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Orgasm Shouldn’t Be The Goal of Sex . . . But Should Orgasm Be Avoided?

by Kristen Mark

I’ve always been a proponent of avoiding goal-oriented sex, particularly when it comes to orgasm. When couples or individuals come to me asking questions that concern problems or dissatisfaction with orgasm, one of the first things I suggest is to shift focus from orgasm to the overall act of intimacy. Enjoy the moment, I say.

When I saw an ABC news segment this past July on Karezza, I was intrigued. But when I received a handful of separate emails in the past few months asking me about Karezza, I was motivated tofind out more.

Karezza, a word that may seem like the latest technique in sex therapy, is actually a word that dates back to 1896. The word Karezza is derived from the Italian word for “caress”, and was first coined by Alice B. Stockham, M.D.. In Dr. Stockham’s book on the topic, she writes that Karezza “makes a plea for a better birthright for the child, and aims to lead individuals to seek a higher development for themselves through most sacred relations.” Obviously a lot has changed since 1896 when it comes to sex, relationships, and society. Dr. Stockham’s book discusses how sex should be about connecting to another’s soul, a lot of which really reminded me of the practice of tantric sex. The other seminal book on the topic was published in 1931 by John William Lloyd where he defines Karezza as “controlled non-seminal intercourse”.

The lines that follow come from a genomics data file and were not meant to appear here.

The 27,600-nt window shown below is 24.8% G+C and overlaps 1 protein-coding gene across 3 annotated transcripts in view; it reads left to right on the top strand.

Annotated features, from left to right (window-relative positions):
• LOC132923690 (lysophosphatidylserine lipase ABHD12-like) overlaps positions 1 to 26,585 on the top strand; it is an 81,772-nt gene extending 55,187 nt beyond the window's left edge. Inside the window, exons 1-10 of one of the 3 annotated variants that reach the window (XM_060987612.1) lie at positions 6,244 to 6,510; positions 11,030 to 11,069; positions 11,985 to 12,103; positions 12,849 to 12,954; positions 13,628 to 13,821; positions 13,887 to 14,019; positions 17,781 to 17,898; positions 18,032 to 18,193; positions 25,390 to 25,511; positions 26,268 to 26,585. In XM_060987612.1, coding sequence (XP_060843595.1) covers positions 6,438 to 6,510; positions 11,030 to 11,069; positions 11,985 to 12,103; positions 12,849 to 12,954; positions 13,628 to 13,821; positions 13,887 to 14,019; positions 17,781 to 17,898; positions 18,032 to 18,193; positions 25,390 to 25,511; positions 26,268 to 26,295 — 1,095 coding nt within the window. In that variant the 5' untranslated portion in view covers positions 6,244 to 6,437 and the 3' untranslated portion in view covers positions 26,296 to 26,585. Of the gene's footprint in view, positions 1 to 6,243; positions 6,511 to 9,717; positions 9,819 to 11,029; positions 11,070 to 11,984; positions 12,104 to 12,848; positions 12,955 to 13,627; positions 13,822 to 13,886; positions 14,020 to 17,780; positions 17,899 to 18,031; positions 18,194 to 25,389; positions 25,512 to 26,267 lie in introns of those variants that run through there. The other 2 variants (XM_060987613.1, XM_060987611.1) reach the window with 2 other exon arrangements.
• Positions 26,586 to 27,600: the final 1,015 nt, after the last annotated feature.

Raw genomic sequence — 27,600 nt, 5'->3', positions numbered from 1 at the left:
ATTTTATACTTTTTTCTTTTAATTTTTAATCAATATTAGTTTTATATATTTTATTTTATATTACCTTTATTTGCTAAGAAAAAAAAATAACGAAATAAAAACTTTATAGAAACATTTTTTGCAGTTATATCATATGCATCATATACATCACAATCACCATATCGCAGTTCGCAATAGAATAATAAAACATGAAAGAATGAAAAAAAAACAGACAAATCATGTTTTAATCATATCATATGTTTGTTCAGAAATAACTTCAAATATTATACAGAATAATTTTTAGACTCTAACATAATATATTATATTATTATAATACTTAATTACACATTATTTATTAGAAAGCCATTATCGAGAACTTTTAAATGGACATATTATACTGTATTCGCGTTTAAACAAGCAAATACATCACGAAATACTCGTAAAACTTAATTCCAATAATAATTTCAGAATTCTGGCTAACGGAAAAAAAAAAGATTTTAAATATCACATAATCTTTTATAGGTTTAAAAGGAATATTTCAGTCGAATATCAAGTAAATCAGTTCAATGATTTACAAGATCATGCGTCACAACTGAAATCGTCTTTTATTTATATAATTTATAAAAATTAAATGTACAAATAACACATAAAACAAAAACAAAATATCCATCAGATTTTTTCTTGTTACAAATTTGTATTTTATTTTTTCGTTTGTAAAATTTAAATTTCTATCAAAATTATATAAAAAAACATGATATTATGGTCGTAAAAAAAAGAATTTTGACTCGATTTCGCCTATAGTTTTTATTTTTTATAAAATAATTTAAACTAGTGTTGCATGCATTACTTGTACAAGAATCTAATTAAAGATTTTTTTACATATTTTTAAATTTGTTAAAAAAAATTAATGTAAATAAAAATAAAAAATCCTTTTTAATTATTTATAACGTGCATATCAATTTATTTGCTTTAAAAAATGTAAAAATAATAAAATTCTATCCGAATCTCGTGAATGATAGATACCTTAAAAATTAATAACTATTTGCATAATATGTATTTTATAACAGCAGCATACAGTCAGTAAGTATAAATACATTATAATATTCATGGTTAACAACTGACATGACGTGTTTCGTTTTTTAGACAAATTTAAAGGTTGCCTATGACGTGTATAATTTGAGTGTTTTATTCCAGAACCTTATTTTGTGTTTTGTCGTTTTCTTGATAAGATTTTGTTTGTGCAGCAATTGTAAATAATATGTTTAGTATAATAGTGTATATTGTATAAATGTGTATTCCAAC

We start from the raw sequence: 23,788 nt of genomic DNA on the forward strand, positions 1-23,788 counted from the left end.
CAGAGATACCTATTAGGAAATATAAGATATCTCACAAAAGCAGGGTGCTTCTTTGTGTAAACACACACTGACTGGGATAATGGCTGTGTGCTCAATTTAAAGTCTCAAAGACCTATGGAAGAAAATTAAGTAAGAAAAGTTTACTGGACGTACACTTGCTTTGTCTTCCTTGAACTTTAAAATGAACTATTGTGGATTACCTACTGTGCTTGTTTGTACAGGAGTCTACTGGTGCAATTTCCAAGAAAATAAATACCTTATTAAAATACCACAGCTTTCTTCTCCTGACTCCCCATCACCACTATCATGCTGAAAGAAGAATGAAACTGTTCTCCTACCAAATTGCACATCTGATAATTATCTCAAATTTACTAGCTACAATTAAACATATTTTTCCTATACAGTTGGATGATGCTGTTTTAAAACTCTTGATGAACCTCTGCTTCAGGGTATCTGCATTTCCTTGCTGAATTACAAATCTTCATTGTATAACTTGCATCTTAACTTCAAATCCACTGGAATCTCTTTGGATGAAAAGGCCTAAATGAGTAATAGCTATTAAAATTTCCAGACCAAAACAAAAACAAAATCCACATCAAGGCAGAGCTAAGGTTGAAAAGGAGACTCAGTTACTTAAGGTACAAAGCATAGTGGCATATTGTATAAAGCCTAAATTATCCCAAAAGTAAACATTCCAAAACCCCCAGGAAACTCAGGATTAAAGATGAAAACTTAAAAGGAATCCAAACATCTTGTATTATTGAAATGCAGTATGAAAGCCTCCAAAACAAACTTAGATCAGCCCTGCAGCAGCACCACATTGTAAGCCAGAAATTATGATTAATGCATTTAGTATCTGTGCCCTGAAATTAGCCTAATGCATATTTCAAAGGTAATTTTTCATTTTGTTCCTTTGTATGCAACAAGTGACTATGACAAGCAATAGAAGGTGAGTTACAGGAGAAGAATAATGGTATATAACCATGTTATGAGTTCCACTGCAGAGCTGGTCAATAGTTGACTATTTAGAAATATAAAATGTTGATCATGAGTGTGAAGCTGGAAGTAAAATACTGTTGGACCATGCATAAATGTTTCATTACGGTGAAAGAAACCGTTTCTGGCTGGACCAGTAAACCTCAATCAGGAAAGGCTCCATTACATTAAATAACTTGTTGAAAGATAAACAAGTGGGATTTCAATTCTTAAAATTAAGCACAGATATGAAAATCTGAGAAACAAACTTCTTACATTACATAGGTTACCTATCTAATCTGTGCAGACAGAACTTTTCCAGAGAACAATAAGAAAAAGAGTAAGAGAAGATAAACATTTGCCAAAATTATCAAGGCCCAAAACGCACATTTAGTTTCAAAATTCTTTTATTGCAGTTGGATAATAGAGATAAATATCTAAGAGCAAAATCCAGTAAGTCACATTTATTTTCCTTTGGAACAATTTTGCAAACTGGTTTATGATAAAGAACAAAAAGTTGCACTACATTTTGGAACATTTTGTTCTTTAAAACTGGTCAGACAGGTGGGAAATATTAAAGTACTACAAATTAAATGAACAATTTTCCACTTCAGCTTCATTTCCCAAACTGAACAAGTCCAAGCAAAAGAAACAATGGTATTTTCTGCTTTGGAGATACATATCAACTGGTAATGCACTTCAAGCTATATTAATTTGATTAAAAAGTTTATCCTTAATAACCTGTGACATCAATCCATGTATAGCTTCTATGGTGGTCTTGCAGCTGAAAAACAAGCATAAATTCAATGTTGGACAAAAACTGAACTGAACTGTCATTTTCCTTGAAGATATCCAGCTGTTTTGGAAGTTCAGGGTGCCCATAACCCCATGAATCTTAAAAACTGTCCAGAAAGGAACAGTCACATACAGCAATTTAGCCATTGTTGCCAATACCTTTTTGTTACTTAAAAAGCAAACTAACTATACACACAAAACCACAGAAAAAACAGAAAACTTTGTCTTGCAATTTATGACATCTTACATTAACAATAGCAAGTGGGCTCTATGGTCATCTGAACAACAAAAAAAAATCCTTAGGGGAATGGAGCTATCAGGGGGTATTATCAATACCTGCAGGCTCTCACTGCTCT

Karezza is a technique of gentle intercourse where orgasms are discouraged due to their neurochemical effects that leave one exhausted, rather than rejuvenated. The levels of dopamine rise in anticipation for sex and then plummet after sex resulting in the “I’m done here” feeling. It is what scientists refer to as The Coolidge Effect in males (it has not, to my knowledge, been applied to females) where males express a renewed sexual interest in a novel female after satiation with a familiar female.

So by cutting out the dopamine high, couples are thought to avoid the “hangover” that comes after an orgasm and not have the same satiation factor with a familiar partner. However, thinking of sex and relationships in a vacuum of neurochemicals, independent of their context, may not be ideal.

There is a large body of recent research that supports the interconnected nature of sexual and relationship satisfaction. Additionally,recent research has found that the most important predictor of sexual enjoyment for women was orgasm, and the odds of reporting enjoyment were five to six times higher if orgasm was experienced.

Certainly, satisfaction can be achieved by means other than orgasm, but why cut something out that provides pleasure? With how many barriers we have to pleasure and satisfaction as it is, specifically avoiding orgasm may not be an ideal solution. However, if you find that you’re very orgasm-centric in your approach to sex with your partner and you’re both looking to try something new, it might be an interesting alternative.

Also, feel free to check out another Psychology Today blogger’sperspective on Karezza.

Read more…

Filed in: News, Relationship & Family

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